Although wireless radios were becoming ever more common on the battlefield in the Second World War, there was still extensive use of field telephones as these were often more secure and more reliable for relaying quick messages in the melee of battle. Field telephones rely on lengths of wire, laid by signals engineers and often over distances of a mile or more. The standard telephone cable in use at the time was the D3 and a mile of this weighed 44lbs which in the rapid movement of an assault was bulky and heavy to carry and lay for the signallers. From mid-1943 two new types of telephone cable were introduced known as ‘Assault Cable No 1’ which weighed 14lbs a mile and ‘Assault Cable No 2’ which weighed 20lbs a mile. This cable was issued in 1000 yard lengths on small wooden drums:
The cable itself was coated in PVC rather than traditional insulation and was a single mild steel wire with a copper coating for conduction:
The front of the cable drum is stencilled in white and indicates that this drum contains 1000 yards of assault cable PVC:
Although it does not specify it, I am pretty certain the cable is the Assault Cable No 1 as indications are that the No 2 cable would be thicker than the wire on this drum. The drum itself has its markings in black on the opposite side:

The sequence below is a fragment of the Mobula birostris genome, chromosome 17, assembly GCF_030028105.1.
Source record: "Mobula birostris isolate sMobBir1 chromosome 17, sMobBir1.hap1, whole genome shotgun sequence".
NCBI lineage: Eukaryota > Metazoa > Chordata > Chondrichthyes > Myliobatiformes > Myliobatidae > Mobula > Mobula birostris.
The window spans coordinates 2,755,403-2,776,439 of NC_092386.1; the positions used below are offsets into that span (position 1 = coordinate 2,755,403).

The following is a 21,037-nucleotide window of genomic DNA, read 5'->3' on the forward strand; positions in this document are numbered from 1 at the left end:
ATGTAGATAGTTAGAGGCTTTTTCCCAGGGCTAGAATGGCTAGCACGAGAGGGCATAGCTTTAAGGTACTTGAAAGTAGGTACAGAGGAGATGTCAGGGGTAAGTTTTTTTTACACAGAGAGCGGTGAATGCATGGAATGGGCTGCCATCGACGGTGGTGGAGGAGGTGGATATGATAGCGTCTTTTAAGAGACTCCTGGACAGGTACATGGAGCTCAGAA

From January 1944 this new lighter cable was issued to signal platoons in the form of 16 drums, equating to six miles worth of cable. The new cable was certainly lighter, but much more prone to breakage so the older, heavier D3 cable was preferred by most signallers wherever possible. The cable itself was designed to be disposable and rather than being rolled back up when no longer needed, it would be abandoned in the field.
The Assault Cable No.1 is the solid mild-steel wire with very thin insulation coating on it, and single use. Assault Cable No.2 was a stranded wire (7 steel, 1 copper) with PVC insulation, supplied in a sacking-wrapped ‘donut’ for use with Reel, Cable, No.4 (a lightweight aluminium split drum) and ACL No.10 (a ‘J’ shaped hook with a spindle that could be carried over one arm). The No.2 cable was reusable and intended for recovery. The ‘donuts’ could be air-dropped without a parachute and straightened up before being fitted to the reel – remove the hessian wrap, split the reel and drop it in, then reassemble the reel before removing the string that kept it in a coil and it was ready to lay.